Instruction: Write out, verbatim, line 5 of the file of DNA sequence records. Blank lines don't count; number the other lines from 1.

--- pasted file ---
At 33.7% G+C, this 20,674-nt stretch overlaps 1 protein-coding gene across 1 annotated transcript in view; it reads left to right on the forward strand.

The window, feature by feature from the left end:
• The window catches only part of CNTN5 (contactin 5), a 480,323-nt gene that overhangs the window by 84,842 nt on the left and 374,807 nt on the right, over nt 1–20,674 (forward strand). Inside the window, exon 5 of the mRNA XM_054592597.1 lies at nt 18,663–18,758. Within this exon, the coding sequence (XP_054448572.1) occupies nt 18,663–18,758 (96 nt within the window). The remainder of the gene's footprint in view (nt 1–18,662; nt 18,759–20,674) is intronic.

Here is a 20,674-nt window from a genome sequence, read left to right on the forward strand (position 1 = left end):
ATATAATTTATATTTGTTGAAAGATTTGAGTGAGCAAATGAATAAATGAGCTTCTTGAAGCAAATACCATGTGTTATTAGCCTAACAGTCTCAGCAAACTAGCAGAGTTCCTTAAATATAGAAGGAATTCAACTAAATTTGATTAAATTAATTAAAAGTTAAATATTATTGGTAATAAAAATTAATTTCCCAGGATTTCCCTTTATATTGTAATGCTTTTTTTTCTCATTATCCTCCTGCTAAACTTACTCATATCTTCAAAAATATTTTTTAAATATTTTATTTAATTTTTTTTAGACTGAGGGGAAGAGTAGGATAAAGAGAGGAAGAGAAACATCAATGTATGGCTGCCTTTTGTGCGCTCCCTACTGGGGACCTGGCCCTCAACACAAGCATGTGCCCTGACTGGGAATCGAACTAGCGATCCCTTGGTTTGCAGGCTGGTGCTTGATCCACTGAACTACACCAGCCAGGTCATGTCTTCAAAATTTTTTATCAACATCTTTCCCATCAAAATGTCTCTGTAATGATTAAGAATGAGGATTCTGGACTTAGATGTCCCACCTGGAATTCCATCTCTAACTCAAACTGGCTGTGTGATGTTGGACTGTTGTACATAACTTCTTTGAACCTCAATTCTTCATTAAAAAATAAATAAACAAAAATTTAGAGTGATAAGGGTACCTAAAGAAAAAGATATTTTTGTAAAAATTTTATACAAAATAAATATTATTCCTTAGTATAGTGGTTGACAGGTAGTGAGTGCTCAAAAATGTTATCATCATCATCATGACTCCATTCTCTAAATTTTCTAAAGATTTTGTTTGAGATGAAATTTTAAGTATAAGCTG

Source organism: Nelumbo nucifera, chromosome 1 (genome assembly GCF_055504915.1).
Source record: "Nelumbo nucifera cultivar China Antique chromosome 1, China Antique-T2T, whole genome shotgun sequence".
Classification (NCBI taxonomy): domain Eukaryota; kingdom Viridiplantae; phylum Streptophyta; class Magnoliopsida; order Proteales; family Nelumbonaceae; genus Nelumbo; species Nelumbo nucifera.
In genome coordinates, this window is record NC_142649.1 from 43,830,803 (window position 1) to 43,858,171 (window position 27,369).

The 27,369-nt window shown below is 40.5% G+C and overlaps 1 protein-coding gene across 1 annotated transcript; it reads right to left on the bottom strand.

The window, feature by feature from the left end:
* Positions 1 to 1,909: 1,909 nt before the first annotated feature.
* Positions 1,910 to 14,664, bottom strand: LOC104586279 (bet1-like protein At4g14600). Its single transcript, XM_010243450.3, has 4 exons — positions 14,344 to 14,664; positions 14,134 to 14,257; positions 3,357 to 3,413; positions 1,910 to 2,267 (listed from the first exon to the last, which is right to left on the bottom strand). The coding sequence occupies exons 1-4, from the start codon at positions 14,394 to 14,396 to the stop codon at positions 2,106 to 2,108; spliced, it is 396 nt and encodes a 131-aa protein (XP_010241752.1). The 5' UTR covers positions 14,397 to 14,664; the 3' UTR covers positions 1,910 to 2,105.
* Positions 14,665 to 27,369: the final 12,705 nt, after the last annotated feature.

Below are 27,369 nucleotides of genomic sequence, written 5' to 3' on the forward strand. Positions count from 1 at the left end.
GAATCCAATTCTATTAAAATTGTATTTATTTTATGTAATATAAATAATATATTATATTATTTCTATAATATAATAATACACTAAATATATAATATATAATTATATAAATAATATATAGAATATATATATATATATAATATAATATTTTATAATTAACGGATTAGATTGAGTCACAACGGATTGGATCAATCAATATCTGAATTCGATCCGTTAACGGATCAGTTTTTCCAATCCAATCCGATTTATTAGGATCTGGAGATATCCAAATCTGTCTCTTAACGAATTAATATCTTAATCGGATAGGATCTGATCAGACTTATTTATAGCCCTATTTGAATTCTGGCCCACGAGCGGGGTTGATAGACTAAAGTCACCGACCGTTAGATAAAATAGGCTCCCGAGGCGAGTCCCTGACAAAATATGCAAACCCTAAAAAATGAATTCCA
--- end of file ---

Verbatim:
ATATAATTTATATTTGTTGAAAGATTTGAGTGAGCAAATGAATAAATGAGCTTCTTGAAGCAAATACCATGTGTTATTAGCCTAACAGTCTCAGCAAACTAGCAGAGTTCCTTAAATATAGAAGGAATTCAACTAAATTTGATTAAATTAATTAAAAGTTAAATATTATTGGTAATAAAAATTAATTTCCCAGGATTTCCCTTTATATTGTAATGCTTTTTTTTCTCATTATCCTCCTGCTAAACTTACTCATATCTTCAAAAATATTTTTTAAATATTTTATTTAATTTTTTTTAGACTGAGGGGAAGAGTAGGATAAAGAGAGGAAGAGAAACATCAATGTATGGCTGCCTTTTGTGCGCTCCCTACTGGGGACCTGGCCCTCAACACAAGCATGTGCCCTGACTGGGAATCGAACTAGCGATCCCTTGGTTTGCAGGCTGGTGCTTGATCCACTGAACTACACCAGCCAGGTCATGTCTTCAAAATTTTTTATCAACATCTTTCCCATCAAAATGTCTCTGTAATGATTAAGAATGAGGATTCTGGACTTAGATGTCCCACCTGGAATTCCATCTCTAACTCAAACTGGCTGTGTGATGTTGGACTGTTGTACATAACTTCTTTGAACCTCAATTCTTCATTAAAAAATAAATAAACAAAAATTTAGAGTGATAAGGGTACCTAAAGAAAAAGATATTTTTGTAAAAATTTTATACAAAATAAATATTATTCCTTAGTATAGTGGTTGACAGGTAGTGAGTGCTCAAAAATGTTATCATCATCATCATGACTCCATTCTCTAAATTTTCTAAAGATTTTGTTTGAGATGAAATTTTAAGTATAAGCTG